Well other than weight loss and overall health and disease-prevention, a healthy diet and regular exercise can protect your eyes and your vision. In particular, there are certain vitamins and minerals that are known to prevent eye disease and act to strengthen and safeguard your eyes. Here are 10 foods that you should make sure to include in your healthy diet regimen this coming year and for the rest of your life.

  1. Dark, leafy green vegetables:

    Greens like kale, spinach or collards are rich in vitamin C which strengthens the blood vessels in your eyes and may prevent cataracts, and vitamin E, lutein and zeaxanthin which are known to prevent cataracts and reduce the risk and slow the progression of age-related macular degeneration (AMD).

  2. Orange vegetables and fruits:

    Orange foods such as sweet potatoes, butternut squash, carrots, cantaloupe, mangoes, orange peppers and apricots are rich in beta-carotene which improves night vision and may slow the progression of AMD, specifically when taken in combination with zinc and vitamins C and E.

  3. Oily Fish:

    Fish such as salmon, mackerel, tuna or trout are a complete source of Omega-3 fatty acids which boost the immune system and protect the cells and nervous system. They are essential for retinal function and the development of the eye and vision. Omega-3s can alleviate dry eye symptoms and guard against AMD and glaucoma. They are also rich in vitamin D which may also reduce the risk of AMD.

  4. Beans and legumes:

    Beans and legumes such as chickpeas, black-eyes peas, kidney beans and lentils are high in zinc. Zinc is a trace mineral that assists in the production of melanin, a pigment that protects the eye. Zinc is found in a high concentration in the eye in general, specifically in the retina and the surrounding tissues. Zinc can reduce night blindness and may help in reducing the risk and progression of AMD.

  5. Eggs:

    Eggs pack a big punch in terms of valuable vitamins and minerals. They are rich in zinc, lutein and zeaxanthin, and vitamins D and A. In addition to the eye benefits already discussed, vitamin A protects against night blindness and may prevent dry eyes. Some eggs are also a source of Omega 3.

  6. Squash:

    Squash is also a great source of lutein and zeaxanthin and vitamin C. Winter squash also has vitamin A and Omega 3 fatty acids, while summer squash is a good source of zinc.

  7. Cruciferous vegetables:

    These vegetables which include broccoli, cauliflower and brussels sprouts have a power combination of nutrients including vitamins, A, C and E, lutein, zeaxanthin and beta-carotene. These antioxidant compounds protect the cells in your body and your eyes from free radicals that can break down healthy tissue and cause disease.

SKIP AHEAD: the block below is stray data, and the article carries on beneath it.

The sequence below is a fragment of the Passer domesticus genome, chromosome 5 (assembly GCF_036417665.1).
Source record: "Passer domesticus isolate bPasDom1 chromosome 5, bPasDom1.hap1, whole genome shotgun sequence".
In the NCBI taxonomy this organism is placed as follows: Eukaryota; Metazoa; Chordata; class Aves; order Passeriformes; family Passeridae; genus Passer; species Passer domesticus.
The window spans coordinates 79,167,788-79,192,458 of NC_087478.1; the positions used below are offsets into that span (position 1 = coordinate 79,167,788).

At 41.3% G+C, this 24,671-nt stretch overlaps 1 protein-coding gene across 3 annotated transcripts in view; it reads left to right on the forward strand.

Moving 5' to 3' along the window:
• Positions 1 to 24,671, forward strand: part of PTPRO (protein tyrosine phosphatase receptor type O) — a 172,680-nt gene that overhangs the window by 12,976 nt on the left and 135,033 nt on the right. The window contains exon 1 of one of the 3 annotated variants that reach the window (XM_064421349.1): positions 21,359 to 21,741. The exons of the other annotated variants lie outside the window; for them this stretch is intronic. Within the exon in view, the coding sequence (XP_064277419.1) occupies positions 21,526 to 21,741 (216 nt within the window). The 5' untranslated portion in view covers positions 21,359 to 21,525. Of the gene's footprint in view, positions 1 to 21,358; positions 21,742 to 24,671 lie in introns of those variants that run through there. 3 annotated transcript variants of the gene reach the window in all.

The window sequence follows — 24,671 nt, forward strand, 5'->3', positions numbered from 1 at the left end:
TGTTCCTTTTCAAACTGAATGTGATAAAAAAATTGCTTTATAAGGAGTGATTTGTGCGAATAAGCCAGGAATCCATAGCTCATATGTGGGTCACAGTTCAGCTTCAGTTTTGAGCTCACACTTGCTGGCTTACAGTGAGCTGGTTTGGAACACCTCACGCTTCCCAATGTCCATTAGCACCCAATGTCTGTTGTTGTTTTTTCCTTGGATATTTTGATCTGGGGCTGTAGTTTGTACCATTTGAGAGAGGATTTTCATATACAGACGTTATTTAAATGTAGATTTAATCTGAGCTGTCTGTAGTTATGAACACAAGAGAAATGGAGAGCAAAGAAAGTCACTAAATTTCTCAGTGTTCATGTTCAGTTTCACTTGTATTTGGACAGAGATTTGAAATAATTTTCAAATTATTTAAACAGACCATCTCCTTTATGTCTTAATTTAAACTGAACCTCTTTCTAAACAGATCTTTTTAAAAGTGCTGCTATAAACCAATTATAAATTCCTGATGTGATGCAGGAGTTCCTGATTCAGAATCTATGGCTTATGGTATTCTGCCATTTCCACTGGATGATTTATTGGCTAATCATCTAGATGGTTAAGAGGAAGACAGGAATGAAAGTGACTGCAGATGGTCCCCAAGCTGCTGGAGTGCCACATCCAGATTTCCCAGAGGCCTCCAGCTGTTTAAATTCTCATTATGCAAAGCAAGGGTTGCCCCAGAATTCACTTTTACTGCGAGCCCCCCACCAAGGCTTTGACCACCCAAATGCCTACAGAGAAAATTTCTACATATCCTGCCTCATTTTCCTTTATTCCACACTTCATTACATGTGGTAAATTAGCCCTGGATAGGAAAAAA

8. Nuts and seeds:

    Nuts and seeds such as sunflower seeds, peanuts, hazelnuts and almonds are rich in vitamin E, a powerful antioxidant. Flax and chia seeds also good sources of omega 3, vitamins and antioxidants. These boost your body’s natural protection against AMD, dry eye, and other diseases.

  9. Lean meat, poultry, oysters and crab meat:

    These animal products are all good sources of zinc.

  10. Berries:

    Berries such as strawberries, cherries and blueberries are rich in bioflavonoids which may protect the eyes against AMD and cataracts.

Many patients ask about taking vitamins or supplements for eye health nutrients and the answer depends on the individual. While some of the eye nutrients may be better absorbed in the correct proportions when ingested as food rather than supplements, some patients have sensitivities or conditions (such as irritable bowel syndrome, Crohn’s disease or allergies) that prevent them from eating certain foods such as fish or leafy greens. In these cases there are a number of good lutein and Omega 3 supplements that they might be able to tolerate better than ingesting the actual food. Seek the advice of your eye doctor to determine what is right for you. While studies have indicated that higher levels of certain vitamins are required to slow the progression of certain eye diseases like AMD, these supplements should only be taken under the guidance of your eye doctor.

This list may seem overwhelming but if you focus on filling your plate with a variety of fruits and vegetables of all types and colors, eating whole foods and limiting processed foods and sugar, you are on your way to preventing disease and improving your eye health and your overall health for years to come. To health!

For more information about our Doctors Click Here, or take a look at our Contact Lens Services

FOLLOW US

Alternatively book an appointment online here CLICK FOR AN APPOINTMENT